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UTA In The News — Friday, February 21, 2014

Friday, February 21, 2014

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Mega money

Computer tools that UT Arlington physicist Kaushik De co-designed for use by the Large Hadron Collider project will be the basis for a new Russian, $3.4 million "mega-grant" project,, Hispanic,, and reported.

Tops in separations

Daniel W. Armstrong, a professor of chemistry and biochemistry at The University of Texas at Arlington, is to receive the 2014 American Chemical Society Award in Separations Science and Technology, Chromatography reported. This is the second time this year that the ACS has recognized the work of Armstrong — in August last year he was selected to join the ACS Class of Fellows 2013.

Charting growth

As Grayson County prepares for expected exponential growth over the next several decades, the Grayson County Regional Mobility Authority held a meeting with large landholders to discuss the upcoming thoroughfare plan for future transportation growth in Grayson County, the Herald reported. The RMA contracted The University of Texas at Arlington’s School of Urban and Public Affairs to oversee the creation of the plan.

Help for veterans

The Financial reported on a new grant that The University of Texas at Arlington received from JPMorgan Chase that will allow the University to expand its successful Student Veteran Project. Alexa Smith-Osborne, UT Arlington associate professor of social work, is principal investigator of the Student Veteran Project. She said Chase's support will make it possible to provide enhanced services to student veterans at the onset of their first academic year based on the model developed by the University's Center for Clinical Social Work.

A more diverse field

The Winston-Salem Journal (N.C,) quoted Judy Corley-Lay, a pavement management engineer and the first woman to earn an engineering degree from UT Arlington, in a story about the North Carolina Department of Transportation’s efforts to broaden the base of women engineers. The number of women in the field has grown and will continue to do so she said, but there is still work to be done. There are still very few women in the highest levels of profession, though she expects that will change as the current crop of female engineers gain experience.

Love your mother

The Native American Times published a commentary by Colleen Fitzgerald, a UT Arlington professor of Linguistics and TESOL and co-director of the Oklahoma Breath of Life Workshop, about International Mother Language Day and the danger in losing a language. In June, UT Arlington will host CoLang 2014, the Institute on Collaborative Language Research. Fitzgerald wrote: “This international institute provides training for documentation, revitalization and teaching.  Our campus and the Metroplex itself will be even more vibrant with indigenous languages of the Americas, Australia, Africa and beyond."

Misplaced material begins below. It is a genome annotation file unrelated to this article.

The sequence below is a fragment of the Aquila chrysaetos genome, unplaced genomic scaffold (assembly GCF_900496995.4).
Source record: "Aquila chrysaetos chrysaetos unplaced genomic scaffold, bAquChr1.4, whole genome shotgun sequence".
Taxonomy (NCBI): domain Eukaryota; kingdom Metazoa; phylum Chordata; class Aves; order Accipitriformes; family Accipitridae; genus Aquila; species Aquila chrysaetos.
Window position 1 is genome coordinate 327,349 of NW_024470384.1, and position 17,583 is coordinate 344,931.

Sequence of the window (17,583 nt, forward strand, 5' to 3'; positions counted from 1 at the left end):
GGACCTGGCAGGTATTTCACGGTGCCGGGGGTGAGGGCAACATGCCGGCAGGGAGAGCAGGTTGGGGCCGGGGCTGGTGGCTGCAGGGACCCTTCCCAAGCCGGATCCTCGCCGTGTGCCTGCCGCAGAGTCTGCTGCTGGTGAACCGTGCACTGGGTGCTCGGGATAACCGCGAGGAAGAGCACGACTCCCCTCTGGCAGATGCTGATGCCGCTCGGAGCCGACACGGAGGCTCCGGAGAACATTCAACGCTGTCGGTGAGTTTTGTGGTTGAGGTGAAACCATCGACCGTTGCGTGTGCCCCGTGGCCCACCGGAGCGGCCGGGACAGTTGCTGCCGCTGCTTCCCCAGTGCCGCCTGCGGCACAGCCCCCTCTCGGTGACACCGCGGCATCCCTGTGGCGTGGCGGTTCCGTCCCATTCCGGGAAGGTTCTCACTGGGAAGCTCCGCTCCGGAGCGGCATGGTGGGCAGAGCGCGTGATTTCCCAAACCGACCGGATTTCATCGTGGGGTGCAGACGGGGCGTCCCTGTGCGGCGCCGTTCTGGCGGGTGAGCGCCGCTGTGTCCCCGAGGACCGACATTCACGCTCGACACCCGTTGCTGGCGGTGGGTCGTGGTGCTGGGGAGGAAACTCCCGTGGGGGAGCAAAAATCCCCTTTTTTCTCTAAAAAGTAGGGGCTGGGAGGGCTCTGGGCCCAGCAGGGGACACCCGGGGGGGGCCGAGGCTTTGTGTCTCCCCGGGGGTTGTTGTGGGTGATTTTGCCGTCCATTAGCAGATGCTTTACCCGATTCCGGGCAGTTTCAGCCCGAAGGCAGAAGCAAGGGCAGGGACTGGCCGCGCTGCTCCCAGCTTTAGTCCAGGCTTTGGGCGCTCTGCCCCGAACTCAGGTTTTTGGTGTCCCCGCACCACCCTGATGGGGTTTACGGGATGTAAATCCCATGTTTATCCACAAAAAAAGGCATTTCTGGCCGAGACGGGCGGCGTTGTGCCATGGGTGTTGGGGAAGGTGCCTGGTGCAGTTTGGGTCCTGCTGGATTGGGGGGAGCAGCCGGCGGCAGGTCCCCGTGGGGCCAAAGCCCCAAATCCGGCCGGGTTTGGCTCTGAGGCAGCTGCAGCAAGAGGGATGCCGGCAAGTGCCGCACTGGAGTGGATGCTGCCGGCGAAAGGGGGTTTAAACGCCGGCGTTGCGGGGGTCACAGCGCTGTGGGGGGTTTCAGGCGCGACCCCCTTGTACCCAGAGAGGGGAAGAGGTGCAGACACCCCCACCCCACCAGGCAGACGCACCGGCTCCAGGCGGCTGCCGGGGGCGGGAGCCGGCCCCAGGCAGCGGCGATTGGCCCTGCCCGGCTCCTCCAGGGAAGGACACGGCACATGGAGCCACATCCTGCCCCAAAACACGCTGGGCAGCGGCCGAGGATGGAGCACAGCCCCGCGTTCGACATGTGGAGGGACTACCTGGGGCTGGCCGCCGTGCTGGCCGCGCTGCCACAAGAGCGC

Heart health needs oxygen quoted Judy Wilson, a UT Arlington assistant professor of kinesiology, in an article about cardiovascular fitness. Research shows that cardio helps protect against heart disease. As fitness goes up, the incidence of heart disease goes down. “Put simply, the more oxygen one can utilize, the more ‘fit’ that person is,” Wilson said.

Talking opera

Bart Weiss, UT Arlington associate professor of film/video and founder of “3 Stars Jewish Cinema,” will participate in a Feb. 25 panel discussion regarding the life and work of exiled 20th Century composer Eric Wolfgang Korngold, the Dallas reported. The Dallas Opera and Dallas Holocaust Museum are sponsors of the event that begins at 6:30 p.m. at the Aaron Family Jewish Community Center in Dallas.

Oversharing your selfies

Tech, the NBC Today Show website, referenced a book by Ben Agger, UT Arlington sociology professor and director of the Center for Theory, in an item about a photograph taken of oneself, or ‘selfie.’ The female-dominated selfie phenomenon represents "the male gaze gone viral," said Agger, author of "Oversharing: Presentations of Self in the Internet Age."

Architecture accolades

Four UT Arlington architecture students were honored for their entries in the Better Philadelphia Challenge – the student competition portion of the Bacon Awards, presented annually by the Philadelphia Center for Architecture, Plan reported. This year’s challenge asked what life in Philadelphia would look like if cars, buses, taxis and other vehicles drove themselves around the city, communicating with each other and with the people who summon them to get to work or play. Jury prizes for Most Visionary went to UT Arlington’s Dylan Stewart and Susan Justus for “ECOtonomy.” Design of User Experience went to UT Arlington’s Xitong Li and Karen Teague for “Zero-gap Commute.” This year, 140 teams from 80 schools and 35 countries registered for the competition, with just 15 producing and submitting a project for judging.